So, getting to how we might test a machine for sentience.   The first thing that comes to mind is observation of behavior.  Yet, how would we know that a sophisticated artificial personality is nothing more than a convincing simulation?  Dr. Novella addresses this in the lecture: “You could behave in every way like you have consciousness, and I would never know…. that’s an unfalsifiable hypothesis, and isn’t scientifically useful [paraphrased]”.  On the other side, how do we know that other people are sentient, since we cannot directly experience their awareness for ourselves–we can only observe their behavior.  Must we use the same yardstick and be relegated to observation?  (Perhaps the ultimate answer is “yes”, but we don’t seem to have the understanding yet to do this).

Quickly, before testing another for consciousness, we need to come back to ourselves.  Am I sentient?  I don’t think we have to get too bogged down on this.  For the normal person, our own experience of awareness and individuality is self-evident.  No proof is required.  I am conscious, and what I’m considering is whether a machine can be “like me”.  It’s that “like me” factor that prompts us to do things like define, extend, and protect the rights of others.  Because they’re “like me”, and I want those rights too.

It’s also reasonable to accept that other people are conscious.  We largely understand how life came to be, and how brains evolved, and the chemistry behind it (we understand the “does” even if not all of the “how”).  Accepting that the same sources/causes brought about other people that brought about me, then it’s unreasonable to think that other people are different from me.  So, we establish that all of us are conscious.

But it seems that is the only rational leap I can extend to other people, and I can’t extend that same logic to a computer without something else compelling.  Right now, we can create very convincing performances, and somewhat convincing personalities with a computer.  Moreover, people emotionally respond to computer-generated characters (whether in games, on Pixar films, or those furbies that came out a while back).  Certainly, we don’t take people’s reactions as proof that the subject is conscious.  But here’s the thing: we understand how computers came to be.  Siri on your iPhone and the scripted conversations and graphics of Mass Effect are just very sophisticated iterations of the same technology that drives a calculator.  I think we would all agree that calculators are not conscious.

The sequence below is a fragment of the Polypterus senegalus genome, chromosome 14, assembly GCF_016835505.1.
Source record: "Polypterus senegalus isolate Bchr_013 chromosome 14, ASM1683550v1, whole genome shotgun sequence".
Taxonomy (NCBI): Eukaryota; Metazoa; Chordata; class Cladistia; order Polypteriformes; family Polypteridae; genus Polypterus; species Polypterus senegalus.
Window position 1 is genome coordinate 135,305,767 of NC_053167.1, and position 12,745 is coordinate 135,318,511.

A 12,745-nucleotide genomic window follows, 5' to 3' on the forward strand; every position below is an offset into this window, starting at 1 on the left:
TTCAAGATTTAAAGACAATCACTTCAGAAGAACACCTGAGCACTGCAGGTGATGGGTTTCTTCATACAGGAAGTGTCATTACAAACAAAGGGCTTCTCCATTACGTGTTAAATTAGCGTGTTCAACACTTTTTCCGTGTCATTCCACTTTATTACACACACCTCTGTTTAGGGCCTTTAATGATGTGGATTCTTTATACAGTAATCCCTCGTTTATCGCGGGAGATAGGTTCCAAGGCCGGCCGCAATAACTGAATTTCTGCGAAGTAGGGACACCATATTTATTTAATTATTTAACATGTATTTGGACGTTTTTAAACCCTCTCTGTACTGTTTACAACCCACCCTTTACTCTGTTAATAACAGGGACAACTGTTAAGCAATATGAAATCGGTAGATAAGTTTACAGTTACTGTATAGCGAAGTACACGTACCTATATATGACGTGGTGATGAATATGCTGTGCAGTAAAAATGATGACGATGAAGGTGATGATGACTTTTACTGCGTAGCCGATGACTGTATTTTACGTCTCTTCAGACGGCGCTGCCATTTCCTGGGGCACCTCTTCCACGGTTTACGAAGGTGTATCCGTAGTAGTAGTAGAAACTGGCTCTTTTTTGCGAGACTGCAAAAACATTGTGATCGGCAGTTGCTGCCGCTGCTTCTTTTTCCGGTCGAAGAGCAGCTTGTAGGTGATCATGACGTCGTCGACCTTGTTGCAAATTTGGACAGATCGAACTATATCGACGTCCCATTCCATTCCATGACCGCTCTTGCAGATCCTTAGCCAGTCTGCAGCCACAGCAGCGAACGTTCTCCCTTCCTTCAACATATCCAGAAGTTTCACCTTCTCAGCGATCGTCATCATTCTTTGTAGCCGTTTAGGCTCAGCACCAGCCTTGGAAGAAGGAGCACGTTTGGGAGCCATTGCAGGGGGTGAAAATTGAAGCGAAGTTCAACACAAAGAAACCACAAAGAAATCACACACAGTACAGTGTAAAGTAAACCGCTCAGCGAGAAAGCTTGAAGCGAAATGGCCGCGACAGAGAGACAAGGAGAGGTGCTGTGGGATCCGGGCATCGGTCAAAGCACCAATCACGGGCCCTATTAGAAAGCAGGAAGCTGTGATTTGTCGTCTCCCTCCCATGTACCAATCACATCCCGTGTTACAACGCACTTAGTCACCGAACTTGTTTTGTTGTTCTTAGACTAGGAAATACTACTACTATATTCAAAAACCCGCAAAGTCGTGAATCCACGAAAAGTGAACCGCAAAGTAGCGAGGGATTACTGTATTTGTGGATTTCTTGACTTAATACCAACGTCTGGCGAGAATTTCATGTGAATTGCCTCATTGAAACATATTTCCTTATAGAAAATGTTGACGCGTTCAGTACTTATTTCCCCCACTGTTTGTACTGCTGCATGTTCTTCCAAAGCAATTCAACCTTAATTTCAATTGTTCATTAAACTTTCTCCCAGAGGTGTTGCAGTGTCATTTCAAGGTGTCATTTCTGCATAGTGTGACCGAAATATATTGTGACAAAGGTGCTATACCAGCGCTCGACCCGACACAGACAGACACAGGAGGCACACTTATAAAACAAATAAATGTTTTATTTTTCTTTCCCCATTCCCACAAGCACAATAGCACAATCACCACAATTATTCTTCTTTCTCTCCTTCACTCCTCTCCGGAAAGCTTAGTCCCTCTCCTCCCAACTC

So, we know for a fact that machines are not like us.  They didn’t evolve, they don’t operate under the same chemistry and they’re not built of the same stuff.  They have increased leaps and bounds in capability, behavior, simulation, abstraction, etc.  But an increase in complexity alone does not drive a change in its fundamental nature.  Therefore, I assert the conclusion is that software doesn’t have feelings.

Software can certainly behave as if it has feelings.  We can program it to respond to input and simulate human behavior.  And just as important, its behavior can evoke real emotional responses in us.  I suspect that there will come a time when a personality is written that is so compelling, and is more intelligent than a human (even if not conscious) that people start defending rights for A.I. based on their feelings.

There’s a scene in BSG where a cylon captured on  the Pegasus (one of the starships) is raped.  For all intensive purposes, she appears to be a woman (even under normal levels of medical examination).  The rapists refer to her as a toaster, a “thing”.  The crew mates on Galactica, who had previously referred to their own cylon prisoners as things and toasters–even Cally who had shot Boomer–now look with disgust on the Pegasus crew bragging about the rape.  This of course brings up the question, is it ok to rape an android that looks real, while understanding “it” is “just software”?  I would argue no, because the evoked actions and emotions reveal the truth about the humans interacting with the A.I. much more than it reveals anything about the A.I. itself.  The dudes who did that were still rapist scum.

Of course that raises the thought that if an A.I. is nothing more than software, then it is qualitatively no difference than a computer character in a video game.  When does doing something to a simulated human become not ok if it’s ok in a video game?  We shoot computer characters all the time, and in more sophisticated games like Dragon Age, Mass Effect and Star Wars: Knights of the Old Republic, we have player choices that allow us to engage in douchebaggery against our allies (or downright evil if we take our characters to the Dark Side of the Force).  I know I find the douchebaggery options distasteful, but not because the characters have feelings–it’s just software.  But, I’m not intending to digress into the ethics of video games with violent and moral choices… a topic for another day perhaps.

Bottom line, I have yet to be convinced that A.I. could become truly conscious.  The only arguments I’ve found in support of it seem to be variations on demonstrating behavior or an emotional response based on human’s reactions to behavior.  I recognize that if the mind is just the physical brain, then it is possible that we might create synthetic minds in the future, but such would most likely require a paradigm shift in how we design computers (maybe it would require biological components?).  However, based on current computer technology (and future developments along those paths), and without a full understanding of consciousness and a compelling test for its presence, I don’t think Artificial Consciousness is any more than magical speculation at this point.  Stories with sentient A.I. characters moves towards the realm of fantasy and away from sci-fi.

~Kyle